Saturday, February 19, 2011

Economics as Synecdoche

The primacy, urgency and existence of the need for fiscal sanity amongst all human needs can be questioned. The primacy of dollars and cents, in general, over other measures of human life can be questioned. And the compromise of a union's freedom to contract with an equally free employer, in government or private sector, is, superficially, a passing strange position for someone to take who, as a matter of fundamental political philosophy, above all fears government power against private actors. More than revealing, though, when thought about, because those who deny the necessity for government at all deny explicitly the notion that an individual and a large multinational corporation can't bargain as equals, or that an individual needs any protection at all other than the ability to make choices in a market. Unwonted government power against unions. Unchecked corporate power against individuals. These positions precisely contradict each other if taken at face value. On a deeper level, sadly, they do not.

Friday, February 18, 2011

Humans In Name Only (HINOs)

Paul Krugman, on his blog, today wonders about birthers, and other crazed beliefs common on the right, through a discussion between John Quiggin and Jonathan Chait:

An interesting exchange between John Quiggin and Jonathan Chait on right-wing agnotology — that is, culturally-induced ignorance or doubt. The specific issue is birtherism, the claim that Barack Obama was born in Kenya or anyway not in America, which polls indicate is a view held by a majority of Republican primary voters.

Quiggin suggests that right-wingers aren’t really birthers in their hearts; it’s just that affirming birtherism is a sort of badge of belonging, a shibboleth in the original biblical sense. Chait counters that much of the modern right lives in a mental universe in which liberal elites hide the truth, and in which they, through their access to Fox News etc., know things the brainwashed masses don’t.

Such beliefs as the birthers', the Laffer curve, global warming denial, creationism, the 'Cloward-Piven conspiracy', the Aztlan and Caliphate/Sharia threats--there are an astounding number of examples from which to choose--are immune from challenge by recourse to facts and logic precisely because they are social markers, identifying members of an elect group, rather than any attempt to understand and characterize reality. And that flows from a political philosophy which, at its most fundamental level, reflects a division between a virtuous, besieged, deserving Self and a parasitic, evil, dehumanized Other. Questioning of any of these beliefs demonstrates that you are of the Other, and therefore must be rejected, as, perhaps, a Human In Name Only (HINO)--an elitist, liberal, out-of-touch, America hating, Constitution-shredding foe of all that's noble in the human spirit, and, therefore not to be even admitted to the debate. Some of the politicians are fellow true believers. Some, of course, will treat us to the disgusting spectacle of kissing Glenn Beck's, er, ring to be accepted as sufficiently pure to compete in the primaries. But there it is, and to the extent that they're holding the world hostage, they're dangerous. And I also agree that the health insurance reform bill,though flawed, has more merit that the left grants it, and should be supported more vigorously both for its own merits and in the larger context.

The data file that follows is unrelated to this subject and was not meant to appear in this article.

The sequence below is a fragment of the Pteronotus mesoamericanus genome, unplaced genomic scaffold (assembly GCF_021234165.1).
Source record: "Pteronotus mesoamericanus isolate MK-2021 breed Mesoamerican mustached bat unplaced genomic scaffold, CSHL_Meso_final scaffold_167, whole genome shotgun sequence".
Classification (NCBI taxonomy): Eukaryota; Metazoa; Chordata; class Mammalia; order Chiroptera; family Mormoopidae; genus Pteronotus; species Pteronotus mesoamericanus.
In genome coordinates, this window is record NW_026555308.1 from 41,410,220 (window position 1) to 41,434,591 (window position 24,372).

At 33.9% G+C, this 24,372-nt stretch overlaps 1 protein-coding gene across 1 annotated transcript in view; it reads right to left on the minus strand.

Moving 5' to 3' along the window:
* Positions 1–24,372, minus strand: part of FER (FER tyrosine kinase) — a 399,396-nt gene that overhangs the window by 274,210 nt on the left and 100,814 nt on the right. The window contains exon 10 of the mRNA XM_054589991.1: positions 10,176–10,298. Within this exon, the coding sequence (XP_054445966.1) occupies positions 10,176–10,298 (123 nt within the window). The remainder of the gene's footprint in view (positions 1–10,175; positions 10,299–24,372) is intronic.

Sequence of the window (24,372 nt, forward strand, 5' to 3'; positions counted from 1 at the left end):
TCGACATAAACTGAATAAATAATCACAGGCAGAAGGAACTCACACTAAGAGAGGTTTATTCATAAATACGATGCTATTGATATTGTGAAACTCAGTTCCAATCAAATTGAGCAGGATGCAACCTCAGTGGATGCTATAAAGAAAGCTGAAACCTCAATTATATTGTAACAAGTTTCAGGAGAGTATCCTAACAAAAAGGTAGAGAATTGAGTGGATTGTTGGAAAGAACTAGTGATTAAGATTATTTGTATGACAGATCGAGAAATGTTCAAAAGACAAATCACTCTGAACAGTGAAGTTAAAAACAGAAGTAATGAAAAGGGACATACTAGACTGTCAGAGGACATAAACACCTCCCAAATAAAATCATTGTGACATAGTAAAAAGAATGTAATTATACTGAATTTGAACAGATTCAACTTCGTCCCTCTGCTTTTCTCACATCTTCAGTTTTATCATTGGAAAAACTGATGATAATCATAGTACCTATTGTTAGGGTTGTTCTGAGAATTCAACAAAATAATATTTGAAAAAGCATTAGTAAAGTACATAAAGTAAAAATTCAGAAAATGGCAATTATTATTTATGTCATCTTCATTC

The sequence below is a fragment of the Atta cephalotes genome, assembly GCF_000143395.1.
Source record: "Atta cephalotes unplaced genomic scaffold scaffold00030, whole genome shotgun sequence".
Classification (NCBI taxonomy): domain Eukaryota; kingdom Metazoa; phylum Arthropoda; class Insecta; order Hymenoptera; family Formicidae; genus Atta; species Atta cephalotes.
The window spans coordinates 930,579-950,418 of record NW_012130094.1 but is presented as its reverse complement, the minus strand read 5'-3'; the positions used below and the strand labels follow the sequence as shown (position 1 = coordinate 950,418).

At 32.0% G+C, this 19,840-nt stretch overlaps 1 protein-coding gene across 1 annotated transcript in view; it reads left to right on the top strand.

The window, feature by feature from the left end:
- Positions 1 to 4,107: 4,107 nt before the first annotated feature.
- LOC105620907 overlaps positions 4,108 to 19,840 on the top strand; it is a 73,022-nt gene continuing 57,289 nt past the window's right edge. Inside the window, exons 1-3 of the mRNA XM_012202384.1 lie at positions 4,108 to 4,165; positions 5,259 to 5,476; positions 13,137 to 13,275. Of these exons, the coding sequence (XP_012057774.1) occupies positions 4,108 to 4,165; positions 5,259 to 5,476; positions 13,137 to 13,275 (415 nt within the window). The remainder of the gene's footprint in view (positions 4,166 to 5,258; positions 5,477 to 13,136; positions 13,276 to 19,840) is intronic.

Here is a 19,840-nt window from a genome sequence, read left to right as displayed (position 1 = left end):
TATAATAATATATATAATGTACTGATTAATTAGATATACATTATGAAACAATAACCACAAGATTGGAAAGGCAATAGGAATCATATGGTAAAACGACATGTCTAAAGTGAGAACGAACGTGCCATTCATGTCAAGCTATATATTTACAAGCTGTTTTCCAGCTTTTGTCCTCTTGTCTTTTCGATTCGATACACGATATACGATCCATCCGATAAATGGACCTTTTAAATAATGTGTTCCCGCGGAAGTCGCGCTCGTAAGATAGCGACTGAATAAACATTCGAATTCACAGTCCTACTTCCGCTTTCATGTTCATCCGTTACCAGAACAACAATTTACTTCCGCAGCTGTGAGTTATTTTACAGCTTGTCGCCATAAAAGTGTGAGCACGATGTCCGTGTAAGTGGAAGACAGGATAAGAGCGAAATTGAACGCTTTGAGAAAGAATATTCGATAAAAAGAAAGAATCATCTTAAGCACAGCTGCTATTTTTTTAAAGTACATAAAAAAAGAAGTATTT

Thursday, February 17, 2011

Wisconsin: Walker Calls Himself A Governor


Walker's going to hurt a lot of people. Every last one of the rightie crazies will hurt a lot of people

They all not only forget, but deny, the absolute truth that progressive government interventions, however mild and inadequate to the actual needs, however much left to do even after implementation,did not arise from a vacuum in which they were unnecessary. They were not superfluous. They were not motivated solely by a desire for government power. They were not pushed by those motivated solely by a desire for government power. They were not pushed by those looking for the triumph of jackbooted socialism. They evolved from the reality that that there were needs and problems in people's lives, big ones, urgent ones, that weren't being met by the private sector. They emerged from fundamental changes in economic, social and political life, as ever huger private entities accumulated vast amounts of power which they heretofore had not. Ant that power was exercised solely for their profit and to their advantage, and, at that, frankly celebrated as not only economically but morally, ethically and socially the right thing to do. And, further, the only right thing to do. Any other position on the causes of the appalling results, and potential remedies for them, is dismissed as not only wrong but evil, and excluded from the debate they would like to have.